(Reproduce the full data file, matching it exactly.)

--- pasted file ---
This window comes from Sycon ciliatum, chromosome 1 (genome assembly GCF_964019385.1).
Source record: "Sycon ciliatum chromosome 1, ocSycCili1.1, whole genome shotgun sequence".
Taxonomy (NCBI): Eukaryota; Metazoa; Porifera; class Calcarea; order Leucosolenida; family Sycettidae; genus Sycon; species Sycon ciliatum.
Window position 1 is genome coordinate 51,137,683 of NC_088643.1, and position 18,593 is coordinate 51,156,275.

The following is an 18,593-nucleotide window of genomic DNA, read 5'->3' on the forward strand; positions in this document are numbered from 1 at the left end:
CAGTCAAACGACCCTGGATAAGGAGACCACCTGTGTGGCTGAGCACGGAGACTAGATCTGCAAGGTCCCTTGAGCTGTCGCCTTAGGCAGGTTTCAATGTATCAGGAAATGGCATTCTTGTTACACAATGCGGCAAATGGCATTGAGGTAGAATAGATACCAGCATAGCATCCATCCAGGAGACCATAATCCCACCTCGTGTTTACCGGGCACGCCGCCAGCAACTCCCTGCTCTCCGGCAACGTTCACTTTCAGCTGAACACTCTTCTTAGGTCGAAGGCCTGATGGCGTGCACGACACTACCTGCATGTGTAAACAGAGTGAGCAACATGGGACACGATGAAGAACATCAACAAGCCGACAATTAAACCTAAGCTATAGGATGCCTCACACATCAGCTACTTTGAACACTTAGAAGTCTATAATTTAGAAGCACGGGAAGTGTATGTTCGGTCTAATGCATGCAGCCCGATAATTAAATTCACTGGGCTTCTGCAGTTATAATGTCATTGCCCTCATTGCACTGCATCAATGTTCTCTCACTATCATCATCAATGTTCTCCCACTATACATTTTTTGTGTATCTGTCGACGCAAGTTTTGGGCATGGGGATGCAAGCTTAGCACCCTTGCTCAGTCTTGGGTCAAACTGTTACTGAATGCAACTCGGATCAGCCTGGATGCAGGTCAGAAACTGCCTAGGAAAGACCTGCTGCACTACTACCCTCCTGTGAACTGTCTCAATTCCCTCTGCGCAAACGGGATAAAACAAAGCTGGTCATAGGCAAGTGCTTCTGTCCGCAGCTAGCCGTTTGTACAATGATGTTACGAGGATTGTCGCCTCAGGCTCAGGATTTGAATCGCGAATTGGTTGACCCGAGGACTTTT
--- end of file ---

This window comes from Sycon ciliatum, chromosome 1 (genome assembly GCF_964019385.1).
Source record: "Sycon ciliatum chromosome 1, ocSycCili1.1, whole genome shotgun sequence".
Taxonomy (NCBI): Eukaryota; Metazoa; Porifera; class Calcarea; order Leucosolenida; family Sycettidae; genus Sycon; species Sycon ciliatum.
Window position 1 is genome coordinate 51,137,683 of NC_088643.1, and position 18,593 is coordinate 51,156,275.

The following is an 18,593-nucleotide window of genomic DNA, read 5'->3' on the forward strand; positions in this document are numbered from 1 at the left end:
CAGTCAAACGACCCTGGATAAGGAGACCACCTGTGTGGCTGAGCACGGAGACTAGATCTGCAAGGTCCCTTGAGCTGTCGCCTTAGGCAGGTTTCAATGTATCAGGAAATGGCATTCTTGTTACACAATGCGGCAAATGGCATTGAGGTAGAATAGATACCAGCATAGCATCCATCCAGGAGACCATAATCCCACCTCGTGTTTACCGGGCACGCCGCCAGCAACTCCCTGCTCTCCGGCAACGTTCACTTTCAGCTGAACACTCTTCTTAGGTCGAAGGCCTGATGGCGTGCACGACACTACCTGCATGTGTAAACAGAGTGAGCAACATGGGACACGATGAAGAACATCAACAAGCCGACAATTAAACCTAAGCTATAGGATGCCTCACACATCAGCTACTTTGAACACTTAGAAGTCTATAATTTAGAAGCACGGGAAGTGTATGTTCGGTCTAATGCATGCAGCCCGATAATTAAATTCACTGGGCTTCTGCAGTTATAATGTCATTGCCCTCATTGCACTGCATCAATGTTCTCTCACTATCATCATCAATGTTCTCCCACTATACATTTTTTGTGTATCTGTCGACGCAAGTTTTGGGCATGGGGATGCAAGCTTAGCACCCTTGCTCAGTCTTGGGTCAAACTGTTACTGAATGCAACTCGGATCAGCCTGGATGCAGGTCAGAAACTGCCTAGGAAAGACCTGCTGCACTACTACCCTCCTGTGAACTGTCTCAATTCCCTCTGCGCAAACGGGATAAAACAAAGCTGGTCATAGGCAAGTGCTTCTGTCCGCAGCTAGCCGTTTGTACAATGATGTTACGAGGATTGTCGCCTCAGGCTCAGGATTTGAATCGCGAATTGGTTGACCCGAGGACTTTT